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The IERI Research Community :: Projects

Early Development of Reading Skills: A Cognitive Neuroscience Approach

PRINCIPAL INVESTIGATOR:
Jack Fletcher

CO-INVESTIGATORS:
Patricia A. Mathes, Barbara R. Foorman, Carolyn Denton, Andrew C. Papanicolaou

CATEGORIES:
Reading

PROJECT OVERVIEW:
Background: This project supported four studies involving preventative and remedial intervention, brain imaging, and text decodability in a group of first graders identified as "at risk" for reading difficulties. The 4 studies addressed several educational problems, including early development of reading skills, early identification/intervention for the prevention and remediation of reading difficulties, the efficacy of literacy tutorial programs, how the brain mediates instruction, and how the text characteristics of instructional materials influence outcomes.

Purpose: The purpose of this project was to develop an interdisciplinary approach to large-scale educational interventions that provides for the integration of research and education around issues involving the development of beginning reading skills. The specific objectives of the studies were:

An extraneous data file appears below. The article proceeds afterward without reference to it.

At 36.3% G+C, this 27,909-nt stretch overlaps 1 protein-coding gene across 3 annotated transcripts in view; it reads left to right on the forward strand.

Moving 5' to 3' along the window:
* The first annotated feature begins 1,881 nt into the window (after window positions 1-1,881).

1. To develop an interdisciplinary team composed of scientists from diverse perspectives to partner with a large, suburban school district in developing interdisciplinary approaches to large-scale educational interventions.
  2. To implement a large-scale intervention involving first graders at-risk for reading problems that includes: a) early identification; b) a controlled study of the efficacy of the intervention; and c) a remedial intervention for inadequate responders to the preventative interventions.
  3. To use magnetoencephaolography to obtain brain activation profiles on a subset of children in the intervention study to evaluate: a) functional neural changes that occur in the brain as children in Grade 1 learn to read; and b) functional neural responses to preventative and remedial interventions.